After reading this relatively brief description of stellar evolution, one may wonder, “how do we know this?” The answer is through many decades of observations and theoretical development including spectroscopy, astroseismology, solar flares, x-ray and radio observations, and detections of solar neutrinos. In their paper published on the archive, Ventura et al. examine the abundances of and correlations between magnesium, aluminum, and silicon in AGB and the more massive Super AGB (SAGB) stars. These elemental abundances are determined through spectroscopic observations of the visible surface of the star.
There are well-established anti-correlations between oxygen (O) and sodium (Na), and between magnesium (Mg) and aluminum (Al), meaning that more sodium is seen at the expense of oxygen. Mg to Al nucleosynthesis takes place in the helium shell, which burns via the triple alpha process. The synthesis of Al in SAGB stars is associated with the proton capture of Mg-24 in the deepest regions of the convective zone. This process is highly dependent on temperature, and in a narrow range of temperatures can switch from being the dominant process to the limiting reaction. SAGB stars can achieve these high temperatures necessary at the base of their convective zones, and thus convert much of the Mg into Al, driving the anti-correlation as Mg is depleted and Al is enriched.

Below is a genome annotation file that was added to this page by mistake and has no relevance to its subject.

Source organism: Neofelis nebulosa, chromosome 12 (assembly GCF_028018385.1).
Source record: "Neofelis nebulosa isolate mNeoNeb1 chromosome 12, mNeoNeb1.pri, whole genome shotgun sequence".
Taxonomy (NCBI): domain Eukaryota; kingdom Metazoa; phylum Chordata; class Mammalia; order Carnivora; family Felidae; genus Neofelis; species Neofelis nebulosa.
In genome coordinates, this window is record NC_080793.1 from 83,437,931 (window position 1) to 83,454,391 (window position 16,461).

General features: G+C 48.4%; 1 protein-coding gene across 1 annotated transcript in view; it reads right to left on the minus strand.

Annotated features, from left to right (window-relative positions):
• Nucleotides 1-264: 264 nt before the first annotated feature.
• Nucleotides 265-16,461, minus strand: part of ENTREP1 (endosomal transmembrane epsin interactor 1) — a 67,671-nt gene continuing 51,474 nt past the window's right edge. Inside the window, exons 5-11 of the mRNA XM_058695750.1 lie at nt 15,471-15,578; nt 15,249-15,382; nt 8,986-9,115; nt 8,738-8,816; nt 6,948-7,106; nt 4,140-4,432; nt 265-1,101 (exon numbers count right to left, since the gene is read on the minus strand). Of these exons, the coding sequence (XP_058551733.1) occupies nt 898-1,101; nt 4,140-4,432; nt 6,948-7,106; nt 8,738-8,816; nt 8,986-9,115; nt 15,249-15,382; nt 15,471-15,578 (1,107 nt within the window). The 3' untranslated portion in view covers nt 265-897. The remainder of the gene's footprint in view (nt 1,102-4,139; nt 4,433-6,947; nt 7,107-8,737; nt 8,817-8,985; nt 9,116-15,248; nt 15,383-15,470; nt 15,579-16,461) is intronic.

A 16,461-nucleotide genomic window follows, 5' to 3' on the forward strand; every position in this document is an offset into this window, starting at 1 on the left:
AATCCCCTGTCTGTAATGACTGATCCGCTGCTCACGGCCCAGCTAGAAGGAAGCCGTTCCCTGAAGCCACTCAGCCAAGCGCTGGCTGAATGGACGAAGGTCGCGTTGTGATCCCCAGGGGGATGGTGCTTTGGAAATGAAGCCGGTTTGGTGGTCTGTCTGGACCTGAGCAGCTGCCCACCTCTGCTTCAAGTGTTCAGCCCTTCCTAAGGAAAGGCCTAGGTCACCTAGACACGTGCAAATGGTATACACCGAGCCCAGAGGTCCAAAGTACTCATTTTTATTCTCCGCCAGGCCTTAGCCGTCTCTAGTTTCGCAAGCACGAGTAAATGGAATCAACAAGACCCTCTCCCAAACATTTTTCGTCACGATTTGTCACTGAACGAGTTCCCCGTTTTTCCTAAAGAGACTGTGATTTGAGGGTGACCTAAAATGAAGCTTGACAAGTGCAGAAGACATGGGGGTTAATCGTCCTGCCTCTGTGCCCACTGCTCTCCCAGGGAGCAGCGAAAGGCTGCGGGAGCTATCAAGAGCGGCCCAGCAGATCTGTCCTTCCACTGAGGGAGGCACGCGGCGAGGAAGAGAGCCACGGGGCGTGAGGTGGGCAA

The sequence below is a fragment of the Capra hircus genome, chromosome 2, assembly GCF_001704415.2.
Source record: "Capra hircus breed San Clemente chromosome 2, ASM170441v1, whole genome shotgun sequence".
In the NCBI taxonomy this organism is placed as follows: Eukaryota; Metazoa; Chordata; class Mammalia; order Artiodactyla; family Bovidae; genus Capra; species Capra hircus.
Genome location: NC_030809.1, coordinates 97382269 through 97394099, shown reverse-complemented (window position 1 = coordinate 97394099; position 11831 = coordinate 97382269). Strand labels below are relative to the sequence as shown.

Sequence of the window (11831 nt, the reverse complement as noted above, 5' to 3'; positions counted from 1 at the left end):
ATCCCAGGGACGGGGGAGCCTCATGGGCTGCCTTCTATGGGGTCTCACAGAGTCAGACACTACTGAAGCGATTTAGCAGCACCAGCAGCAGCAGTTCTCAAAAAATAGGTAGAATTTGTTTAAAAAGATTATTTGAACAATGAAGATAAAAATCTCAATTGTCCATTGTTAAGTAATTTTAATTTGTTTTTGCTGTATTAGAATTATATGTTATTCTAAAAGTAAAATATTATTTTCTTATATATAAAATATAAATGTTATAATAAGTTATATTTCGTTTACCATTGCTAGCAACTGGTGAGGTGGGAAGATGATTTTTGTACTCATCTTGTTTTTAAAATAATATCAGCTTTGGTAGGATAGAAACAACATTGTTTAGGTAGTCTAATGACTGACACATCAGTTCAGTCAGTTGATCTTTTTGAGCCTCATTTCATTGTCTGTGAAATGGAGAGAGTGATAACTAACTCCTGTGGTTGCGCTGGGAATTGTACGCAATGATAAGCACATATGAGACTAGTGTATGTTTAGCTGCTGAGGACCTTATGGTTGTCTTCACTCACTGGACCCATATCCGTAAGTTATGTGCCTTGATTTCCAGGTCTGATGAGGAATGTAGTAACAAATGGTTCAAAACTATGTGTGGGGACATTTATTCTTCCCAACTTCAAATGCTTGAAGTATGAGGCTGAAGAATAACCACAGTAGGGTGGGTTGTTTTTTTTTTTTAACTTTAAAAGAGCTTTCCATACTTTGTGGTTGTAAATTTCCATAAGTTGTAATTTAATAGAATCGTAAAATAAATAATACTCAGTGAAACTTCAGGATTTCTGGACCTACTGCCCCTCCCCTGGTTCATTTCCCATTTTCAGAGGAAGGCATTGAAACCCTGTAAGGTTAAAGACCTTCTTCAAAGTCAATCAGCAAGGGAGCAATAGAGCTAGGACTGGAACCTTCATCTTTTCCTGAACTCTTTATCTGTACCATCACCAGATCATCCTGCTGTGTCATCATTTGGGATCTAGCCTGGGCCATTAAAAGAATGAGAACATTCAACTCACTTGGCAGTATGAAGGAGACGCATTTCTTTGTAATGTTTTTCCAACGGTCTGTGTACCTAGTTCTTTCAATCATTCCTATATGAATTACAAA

Because the authors predict that the most extreme chemical compositions will derive from the AGB stars which are at the border of the AGB/SAGB limit (roughly 6 solar masses) they choose to exclusively model only these stars in their paper. The authors compare four different models with varying elemental compositions, and track their evolution over time. In addition to reproducing the magnesium-aluminum anticorrelation, the authors show that there is a positive aluminum-silicon correlation. Aluminum and silicon are believed to be positively correlated because a small part of the aluminum that is produced is converted into silicon (presumably the initial composition of silicon is small enough that the depletion of aluminum is not significant in exchange for a significant increase in silicon production).
- Falk Herwig, 2005: Evolution of Asymptotic Branch Stars
- Introductory Stellar Evolution
- Astrophysics in a Nutshell, Dan Maoz, Chapter 3
- An Introduction to Modern Astrophysics, Bradley W. Carroll, Dale A. Ostlie, Chapters 9-15
- Stellar Structure and Evolution, by R. Kippenhahn and A. Weigert
- Stellar Interiors, by Carl J. Hansen, Steven D. Kawaler, and Virginia Trimble